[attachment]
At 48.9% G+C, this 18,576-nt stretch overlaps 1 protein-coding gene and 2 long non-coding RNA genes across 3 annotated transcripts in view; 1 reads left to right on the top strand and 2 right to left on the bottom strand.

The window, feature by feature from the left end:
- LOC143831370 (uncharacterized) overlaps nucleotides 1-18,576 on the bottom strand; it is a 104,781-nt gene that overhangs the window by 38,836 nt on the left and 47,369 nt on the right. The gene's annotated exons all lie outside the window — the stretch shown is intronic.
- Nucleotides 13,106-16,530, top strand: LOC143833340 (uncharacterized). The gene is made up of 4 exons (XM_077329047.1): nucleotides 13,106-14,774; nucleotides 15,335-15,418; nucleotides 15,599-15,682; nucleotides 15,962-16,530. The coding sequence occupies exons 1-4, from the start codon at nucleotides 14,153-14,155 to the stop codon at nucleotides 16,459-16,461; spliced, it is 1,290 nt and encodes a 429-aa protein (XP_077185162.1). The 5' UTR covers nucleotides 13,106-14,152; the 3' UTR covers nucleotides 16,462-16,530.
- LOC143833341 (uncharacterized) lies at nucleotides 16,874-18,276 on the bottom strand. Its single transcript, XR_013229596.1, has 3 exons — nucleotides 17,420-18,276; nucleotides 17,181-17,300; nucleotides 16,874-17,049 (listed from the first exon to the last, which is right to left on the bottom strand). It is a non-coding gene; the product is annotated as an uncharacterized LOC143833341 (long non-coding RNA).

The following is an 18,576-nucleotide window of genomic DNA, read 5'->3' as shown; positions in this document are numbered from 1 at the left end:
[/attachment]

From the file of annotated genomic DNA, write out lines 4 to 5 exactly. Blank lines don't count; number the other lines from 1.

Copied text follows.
- Nucleotides 13,106-16,530, top strand: LOC143833340 (uncharacterized). The gene is made up of 4 exons (XM_077329047.1): nucleotides 13,106-14,774; nucleotides 15,335-15,418; nucleotides 15,599-15,682; nucleotides 15,962-16,530. The coding sequence occupies exons 1-4, from the start codon at nucleotides 14,153-14,155 to the stop codon at nucleotides 16,459-16,461; spliced, it is 1,290 nt and encodes a 429-aa protein (XP_077185162.1). The 5' UTR covers nucleotides 13,106-14,152; the 3' UTR covers nucleotides 16,462-16,530.
- LOC143833341 (uncharacterized) lies at nucleotides 16,874-18,276 on the bottom strand. Its single transcript, XR_013229596.1, has 3 exons — nucleotides 17,420-18,276; nucleotides 17,181-17,300; nucleotides 16,874-17,049 (listed from the first exon to the last, which is right to left on the bottom strand). It is a non-coding gene; the product is annotated as an uncharacterized LOC143833341 (long non-coding RNA).